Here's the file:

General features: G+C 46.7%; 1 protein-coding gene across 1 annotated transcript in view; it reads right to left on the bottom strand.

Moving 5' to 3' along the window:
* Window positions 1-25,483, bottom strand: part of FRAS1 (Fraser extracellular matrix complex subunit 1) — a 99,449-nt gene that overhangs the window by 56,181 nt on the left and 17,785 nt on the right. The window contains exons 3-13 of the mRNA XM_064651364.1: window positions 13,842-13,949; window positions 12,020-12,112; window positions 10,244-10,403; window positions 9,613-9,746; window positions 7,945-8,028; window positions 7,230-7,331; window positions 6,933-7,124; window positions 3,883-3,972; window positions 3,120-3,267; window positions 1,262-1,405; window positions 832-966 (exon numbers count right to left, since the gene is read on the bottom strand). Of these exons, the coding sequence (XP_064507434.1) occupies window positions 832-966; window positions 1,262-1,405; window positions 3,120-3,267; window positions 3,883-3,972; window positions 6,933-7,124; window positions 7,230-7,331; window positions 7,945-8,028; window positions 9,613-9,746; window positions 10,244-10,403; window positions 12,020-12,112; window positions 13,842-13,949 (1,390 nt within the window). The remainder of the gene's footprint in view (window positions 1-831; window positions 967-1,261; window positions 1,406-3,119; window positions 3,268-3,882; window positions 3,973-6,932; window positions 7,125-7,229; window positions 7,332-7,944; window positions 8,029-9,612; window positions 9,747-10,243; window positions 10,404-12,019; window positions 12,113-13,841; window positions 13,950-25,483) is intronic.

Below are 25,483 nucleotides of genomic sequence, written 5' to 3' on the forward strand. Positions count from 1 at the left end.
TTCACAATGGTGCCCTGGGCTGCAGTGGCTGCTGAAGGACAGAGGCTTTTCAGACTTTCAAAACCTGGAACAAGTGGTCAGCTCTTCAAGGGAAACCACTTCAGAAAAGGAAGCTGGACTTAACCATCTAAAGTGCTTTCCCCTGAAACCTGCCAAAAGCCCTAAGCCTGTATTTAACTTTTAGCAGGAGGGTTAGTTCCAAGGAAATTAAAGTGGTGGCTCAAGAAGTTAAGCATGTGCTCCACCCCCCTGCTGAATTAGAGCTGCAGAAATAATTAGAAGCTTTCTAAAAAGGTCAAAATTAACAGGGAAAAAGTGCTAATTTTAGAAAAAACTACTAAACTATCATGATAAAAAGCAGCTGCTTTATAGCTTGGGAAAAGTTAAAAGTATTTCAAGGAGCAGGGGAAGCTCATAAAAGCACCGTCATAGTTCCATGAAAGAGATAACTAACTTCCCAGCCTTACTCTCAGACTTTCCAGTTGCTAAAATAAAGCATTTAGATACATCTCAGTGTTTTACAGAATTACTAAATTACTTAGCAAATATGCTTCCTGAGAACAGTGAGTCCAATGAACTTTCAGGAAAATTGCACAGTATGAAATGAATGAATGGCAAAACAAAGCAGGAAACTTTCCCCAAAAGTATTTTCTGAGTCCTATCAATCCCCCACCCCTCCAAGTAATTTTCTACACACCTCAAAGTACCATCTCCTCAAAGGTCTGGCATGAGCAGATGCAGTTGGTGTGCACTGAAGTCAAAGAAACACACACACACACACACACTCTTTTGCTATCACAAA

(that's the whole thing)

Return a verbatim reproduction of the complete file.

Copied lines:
General features: G+C 46.7%; 1 protein-coding gene across 1 annotated transcript in view; it reads right to left on the bottom strand.

Moving 5' to 3' along the window:
* Window positions 1-25,483, bottom strand: part of FRAS1 (Fraser extracellular matrix complex subunit 1) — a 99,449-nt gene that overhangs the window by 56,181 nt on the left and 17,785 nt on the right. The window contains exons 3-13 of the mRNA XM_064651364.1: window positions 13,842-13,949; window positions 12,020-12,112; window positions 10,244-10,403; window positions 9,613-9,746; window positions 7,945-8,028; window positions 7,230-7,331; window positions 6,933-7,124; window positions 3,883-3,972; window positions 3,120-3,267; window positions 1,262-1,405; window positions 832-966 (exon numbers count right to left, since the gene is read on the bottom strand). Of these exons, the coding sequence (XP_064507434.1) occupies window positions 832-966; window positions 1,262-1,405; window positions 3,120-3,267; window positions 3,883-3,972; window positions 6,933-7,124; window positions 7,230-7,331; window positions 7,945-8,028; window positions 9,613-9,746; window positions 10,244-10,403; window positions 12,020-12,112; window positions 13,842-13,949 (1,390 nt within the window). The remainder of the gene's footprint in view (window positions 1-831; window positions 967-1,261; window positions 1,406-3,119; window positions 3,268-3,882; window positions 3,973-6,932; window positions 7,125-7,229; window positions 7,332-7,944; window positions 8,029-9,612; window positions 9,747-10,243; window positions 10,404-12,019; window positions 12,113-13,841; window positions 13,950-25,483) is intronic.

Below are 25,483 nucleotides of genomic sequence, written 5' to 3' on the forward strand. Positions count from 1 at the left end.
TTCACAATGGTGCCCTGGGCTGCAGTGGCTGCTGAAGGACAGAGGCTTTTCAGACTTTCAAAACCTGGAACAAGTGGTCAGCTCTTCAAGGGAAACCACTTCAGAAAAGGAAGCTGGACTTAACCATCTAAAGTGCTTTCCCCTGAAACCTGCCAAAAGCCCTAAGCCTGTATTTAACTTTTAGCAGGAGGGTTAGTTCCAAGGAAATTAAAGTGGTGGCTCAAGAAGTTAAGCATGTGCTCCACCCCCCTGCTGAATTAGAGCTGCAGAAATAATTAGAAGCTTTCTAAAAAGGTCAAAATTAACAGGGAAAAAGTGCTAATTTTAGAAAAAACTACTAAACTATCATGATAAAAAGCAGCTGCTTTATAGCTTGGGAAAAGTTAAAAGTATTTCAAGGAGCAGGGGAAGCTCATAAAAGCACCGTCATAGTTCCATGAAAGAGATAACTAACTTCCCAGCCTTACTCTCAGACTTTCCAGTTGCTAAAATAAAGCATTTAGATACATCTCAGTGTTTTACAGAATTACTAAATTACTTAGCAAATATGCTTCCTGAGAACAGTGAGTCCAATGAACTTTCAGGAAAATTGCACAGTATGAAATGAATGAATGGCAAAACAAAGCAGGAAACTTTCCCCAAAAGTATTTTCTGAGTCCTATCAATCCCCCACCCCTCCAAGTAATTTTCTACACACCTCAAAGTACCATCTCCTCAAAGGTCTGGCATGAGCAGATGCAGTTGGTGTGCACTGAAGTCAAAGAAACACACACACACACACACACTCTTTTGCTATCACAAA